After a short hiatus due to work, vacation, life and some more work, I finally found time to actually sit down and recap my family vacation to the Greek Isles and Venice. We had such a wonderful time on our cruise and I feel so lucky to have been able to visit a new country with my family. We have never traveled outside of the U.S (all together) and my brother had never traveled to Europe. It was exciting to experience his first European adventure with him, as well as visit Italy with my family. We spend so much of our time talking about being Italian and eating Italian food, so it was such a great experience to actually BE in Italy with my family.
Our first stop was in Athens, where we spent the day walking around the Acropolis and enjoying our first Grecian meal! The view from the Acropolis was amazing and it was unreal to be standing two feet from the Parthenon. We had spent the entire day traveling so after visiting the Parthenon and the new Museum, we had to stop and eat.
This is my one and only complaint about the entire vacation. The food. When I studied abroad I basically ate my way through Europe. The pizza, pasta and bread in Italy, the sausage and beer in Germany, the cheese, bread and crepes in France…the croquettas and churros in Spain. I could go on, but I will spare you. The food in Greece and on the cruise ship was, well, disappointing. So disappointing, in fact, that I ended up losing weight on this vacation.
While the food was a disappointment, there were a few highlights in there – starting with my first meal in Greece. I didn’t like what I got, but I definitely enjoyed sharing my brothers lunch of chicken and potatoes. I love Greek potatoes and these were unbelievable. I also had my first cup of Greek coffee, which is thick and delicious. One thing to note if you are traveling to Greece; their version and the American version of the Greek salad are not the same thing. My sister and my Dad both ordered Greek salads and while I didn’t try it, I don’t think the salad actually came with lettuce or even half of the ingredients the American version does.
After a very long, fun and tiring day in Athens we were excited to board the cruise ship and head to Mykonos! Oh, Mykonos. With beautiful white buildings everywhere, crystal blue waters, small winding roads and beautiful beaches, Mykonos was like a dream. It was perfect and we had a perfect day there. We walked the streets and shopped our way around the entire island town. I bought my first evil eye charm and we enjoyed Greek coffee at a small cafe while watching locals sweep the streets and talk among one another.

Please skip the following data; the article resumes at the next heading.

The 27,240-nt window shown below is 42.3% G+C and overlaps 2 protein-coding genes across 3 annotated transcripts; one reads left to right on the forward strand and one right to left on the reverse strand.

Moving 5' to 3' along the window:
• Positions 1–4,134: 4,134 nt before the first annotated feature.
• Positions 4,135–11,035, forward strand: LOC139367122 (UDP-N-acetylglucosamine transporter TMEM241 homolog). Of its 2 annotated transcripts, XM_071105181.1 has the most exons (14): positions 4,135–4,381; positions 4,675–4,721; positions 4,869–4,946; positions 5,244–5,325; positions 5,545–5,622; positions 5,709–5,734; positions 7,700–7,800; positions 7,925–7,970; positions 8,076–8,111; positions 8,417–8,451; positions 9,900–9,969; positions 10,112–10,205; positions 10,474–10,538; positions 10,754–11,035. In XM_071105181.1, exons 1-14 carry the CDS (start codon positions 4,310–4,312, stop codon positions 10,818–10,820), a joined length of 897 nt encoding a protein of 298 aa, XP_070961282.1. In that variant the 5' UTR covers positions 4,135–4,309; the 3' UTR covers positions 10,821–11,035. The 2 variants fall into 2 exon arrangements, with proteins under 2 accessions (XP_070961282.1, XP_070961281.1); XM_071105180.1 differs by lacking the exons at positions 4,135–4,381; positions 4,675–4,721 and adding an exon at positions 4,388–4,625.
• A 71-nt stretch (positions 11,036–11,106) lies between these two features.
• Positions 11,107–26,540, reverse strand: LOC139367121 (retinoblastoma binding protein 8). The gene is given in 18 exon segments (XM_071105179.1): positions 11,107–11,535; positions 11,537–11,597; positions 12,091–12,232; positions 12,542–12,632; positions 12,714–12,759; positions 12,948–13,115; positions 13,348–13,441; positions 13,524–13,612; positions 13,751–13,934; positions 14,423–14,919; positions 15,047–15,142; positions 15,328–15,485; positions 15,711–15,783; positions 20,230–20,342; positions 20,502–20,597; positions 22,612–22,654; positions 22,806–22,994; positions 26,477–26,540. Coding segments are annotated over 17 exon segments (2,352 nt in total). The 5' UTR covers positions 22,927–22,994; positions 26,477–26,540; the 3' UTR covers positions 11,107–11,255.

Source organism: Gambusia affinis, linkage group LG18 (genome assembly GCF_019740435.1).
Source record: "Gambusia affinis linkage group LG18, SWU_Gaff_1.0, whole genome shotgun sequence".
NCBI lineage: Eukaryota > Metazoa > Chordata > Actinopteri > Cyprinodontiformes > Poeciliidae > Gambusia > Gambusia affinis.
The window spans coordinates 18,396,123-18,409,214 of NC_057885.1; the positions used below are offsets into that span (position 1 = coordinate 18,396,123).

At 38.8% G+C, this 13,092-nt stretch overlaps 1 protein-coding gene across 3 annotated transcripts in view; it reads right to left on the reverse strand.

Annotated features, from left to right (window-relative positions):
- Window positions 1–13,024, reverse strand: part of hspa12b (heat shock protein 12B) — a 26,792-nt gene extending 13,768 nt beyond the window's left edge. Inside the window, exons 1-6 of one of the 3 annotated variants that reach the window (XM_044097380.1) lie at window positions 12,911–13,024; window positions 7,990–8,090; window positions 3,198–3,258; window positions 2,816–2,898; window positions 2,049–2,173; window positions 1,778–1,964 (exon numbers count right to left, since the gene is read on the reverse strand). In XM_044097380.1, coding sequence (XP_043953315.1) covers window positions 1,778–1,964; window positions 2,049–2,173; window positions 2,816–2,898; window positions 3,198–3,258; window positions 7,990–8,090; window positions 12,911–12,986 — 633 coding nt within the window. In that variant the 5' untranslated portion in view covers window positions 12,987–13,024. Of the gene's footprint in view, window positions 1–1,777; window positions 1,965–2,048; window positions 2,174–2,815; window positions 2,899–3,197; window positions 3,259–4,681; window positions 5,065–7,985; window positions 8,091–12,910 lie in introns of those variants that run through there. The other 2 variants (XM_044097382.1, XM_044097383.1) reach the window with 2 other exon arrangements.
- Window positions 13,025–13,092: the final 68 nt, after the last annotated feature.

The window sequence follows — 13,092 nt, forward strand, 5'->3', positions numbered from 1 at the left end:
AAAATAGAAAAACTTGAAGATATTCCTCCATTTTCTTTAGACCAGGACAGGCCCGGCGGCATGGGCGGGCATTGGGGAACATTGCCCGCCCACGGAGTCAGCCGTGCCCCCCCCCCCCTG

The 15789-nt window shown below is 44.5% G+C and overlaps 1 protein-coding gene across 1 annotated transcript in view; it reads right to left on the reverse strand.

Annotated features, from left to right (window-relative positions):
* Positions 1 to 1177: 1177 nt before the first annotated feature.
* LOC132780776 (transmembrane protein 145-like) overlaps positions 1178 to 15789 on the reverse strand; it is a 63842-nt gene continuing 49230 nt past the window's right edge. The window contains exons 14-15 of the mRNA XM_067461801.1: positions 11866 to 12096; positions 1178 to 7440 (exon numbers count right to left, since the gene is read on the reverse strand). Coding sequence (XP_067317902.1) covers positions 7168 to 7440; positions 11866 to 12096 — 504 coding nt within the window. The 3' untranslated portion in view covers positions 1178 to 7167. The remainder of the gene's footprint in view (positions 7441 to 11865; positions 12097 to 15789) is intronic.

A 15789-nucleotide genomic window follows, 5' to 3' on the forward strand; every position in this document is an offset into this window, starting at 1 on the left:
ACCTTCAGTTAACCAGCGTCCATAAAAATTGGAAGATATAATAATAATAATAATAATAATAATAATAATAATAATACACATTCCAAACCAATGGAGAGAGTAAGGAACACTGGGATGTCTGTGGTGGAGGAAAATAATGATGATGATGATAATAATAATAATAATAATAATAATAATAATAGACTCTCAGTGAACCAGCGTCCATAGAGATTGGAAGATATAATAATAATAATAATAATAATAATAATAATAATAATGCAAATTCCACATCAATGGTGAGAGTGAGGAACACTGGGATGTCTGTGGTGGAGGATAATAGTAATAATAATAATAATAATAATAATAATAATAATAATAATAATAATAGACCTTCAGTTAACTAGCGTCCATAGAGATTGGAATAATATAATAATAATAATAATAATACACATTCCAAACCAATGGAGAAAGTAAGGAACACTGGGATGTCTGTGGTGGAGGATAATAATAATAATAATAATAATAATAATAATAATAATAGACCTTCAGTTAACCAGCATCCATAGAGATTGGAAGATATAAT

My sister and I worked on perfecting our Greek by saying “kalumera” to everyone we encountered (the only Greek word we knew) and also learned a few along the way from the extremely nice locals. Kalusera (good evening), kalunita (good night) and effatso (thank you). Mind you – I can’t speak or write in Greek, so I just spelled those words the way I believe they sound.
We were told by a local guide on our ship that there was a famous church we could not miss. We had our map, but mindlessly stumbled upon the church. We were there on a Sunday and were lucky enough to find the church right before Mass was ending. My Dad, being the man he is, somehow found a way to involve himself in the ceremony and convinced a young boy to let him help ring the church bells at the end of Mass. My sister and I were also lucky enough to get the homemade bread and cookie a little old Greek lady was handing out to the locals after Mass. She overheard us talking about how we wanted to try them and quietly called us over to sneak it to us! The bread wasn’t very good and when we tried to throw it away in a shop the owner wouldn’t let us and told us to eat all of it. The cookie on the other hand was delicious!
The next day we headed to Monemvasia, a small island with two towns. The Old town and the New town. I am a planner, so I had attempted to do some research before the trip, to determine what we should do in Monemvasia and to learn a little bit about the city. After reading a few blog posts and articles, I determined there really wasn’t anything that exciting about this sleepy town. One travel writer even said “there is nothing to do here, but sit and have lunch and enjoy the beautiful view.” So when we landed on the tiny island of Monemvasia, to my surprise, it was not only gorgeous, but there was more than enough to do in my opinion! Yes, we sat and had lunch at an amazing restaurant on the cliff overlooking the ocean and enjoyed the view, but we also climbed all over the giant rock, which is the Old Town, and explored the ancient ruins, churches, stores, and so much more. The Old Town is actually an old castle and everywhere you turn is a reminder of the way they used to live – with arrow holes so they can protect themselves from invaders, peep holes and so much more. My Dad said this was the first home of the Knights of Templar, but I have yet to confirm or back that up with research. My Dad, brother and brother-in-law climbed into uncharted territory and found a small church with painting from around 1100 B.C.
We spent the entire day in the Old Town and did some shopping and exploring. They had beautiful Olive Oil Wood items to buy. I bought two stirring spoons for when I make sauce and I can’t wait to use them. Monemvasia was also the only place in Greece where I had an amazing meal. As we sat on the edge of the Old Town at a quaint little restaurant, we enjoyed some of the best Saganaki I have ever had. We ordered it again in Corfu and not only was it not that good, it was fried and had no flavor. This particular Saganaki was cooked perfectly and was full of flavor.
Check back later for Part II of my Grecian adventures and my return to the beloved homeland, Italy!